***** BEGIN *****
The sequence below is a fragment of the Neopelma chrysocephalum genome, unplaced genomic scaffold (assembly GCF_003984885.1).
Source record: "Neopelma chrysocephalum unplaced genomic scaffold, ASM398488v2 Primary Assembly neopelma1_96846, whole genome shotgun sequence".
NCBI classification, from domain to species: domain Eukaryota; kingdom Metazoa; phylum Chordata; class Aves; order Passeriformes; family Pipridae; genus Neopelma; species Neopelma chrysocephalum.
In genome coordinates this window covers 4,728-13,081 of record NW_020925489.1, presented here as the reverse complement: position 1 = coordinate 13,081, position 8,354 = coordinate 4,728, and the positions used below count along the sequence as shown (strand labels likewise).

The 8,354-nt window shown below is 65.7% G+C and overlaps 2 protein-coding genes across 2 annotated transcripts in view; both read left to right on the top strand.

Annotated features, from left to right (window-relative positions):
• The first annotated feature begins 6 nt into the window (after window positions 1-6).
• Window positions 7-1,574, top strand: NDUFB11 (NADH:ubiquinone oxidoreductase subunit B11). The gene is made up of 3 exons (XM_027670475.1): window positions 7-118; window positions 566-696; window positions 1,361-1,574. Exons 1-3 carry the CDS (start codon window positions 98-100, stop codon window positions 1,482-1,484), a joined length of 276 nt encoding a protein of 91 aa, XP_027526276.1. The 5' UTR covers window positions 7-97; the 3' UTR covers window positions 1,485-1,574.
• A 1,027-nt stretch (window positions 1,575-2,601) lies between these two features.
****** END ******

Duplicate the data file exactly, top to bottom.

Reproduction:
The sequence below is a fragment of the Neopelma chrysocephalum genome, unplaced genomic scaffold (assembly GCF_003984885.1).
Source record: "Neopelma chrysocephalum unplaced genomic scaffold, ASM398488v2 Primary Assembly neopelma1_96846, whole genome shotgun sequence".
NCBI classification, from domain to species: domain Eukaryota; kingdom Metazoa; phylum Chordata; class Aves; order Passeriformes; family Pipridae; genus Neopelma; species Neopelma chrysocephalum.
In genome coordinates this window covers 4,728-13,081 of record NW_020925489.1, presented here as the reverse complement: position 1 = coordinate 13,081, position 8,354 = coordinate 4,728, and the positions used below count along the sequence as shown (strand labels likewise).

The 8,354-nt window shown below is 65.7% G+C and overlaps 2 protein-coding genes across 2 annotated transcripts in view; both read left to right on the top strand.

Annotated features, from left to right (window-relative positions):
• The first annotated feature begins 6 nt into the window (after window positions 1-6).
• Window positions 7-1,574, top strand: NDUFB11 (NADH:ubiquinone oxidoreductase subunit B11). The gene is made up of 3 exons (XM_027670475.1): window positions 7-118; window positions 566-696; window positions 1,361-1,574. Exons 1-3 carry the CDS (start codon window positions 98-100, stop codon window positions 1,482-1,484), a joined length of 276 nt encoding a protein of 91 aa, XP_027526276.1. The 5' UTR covers window positions 7-97; the 3' UTR covers window positions 1,485-1,574.
• A 1,027-nt stretch (window positions 1,575-2,601) lies between these two features.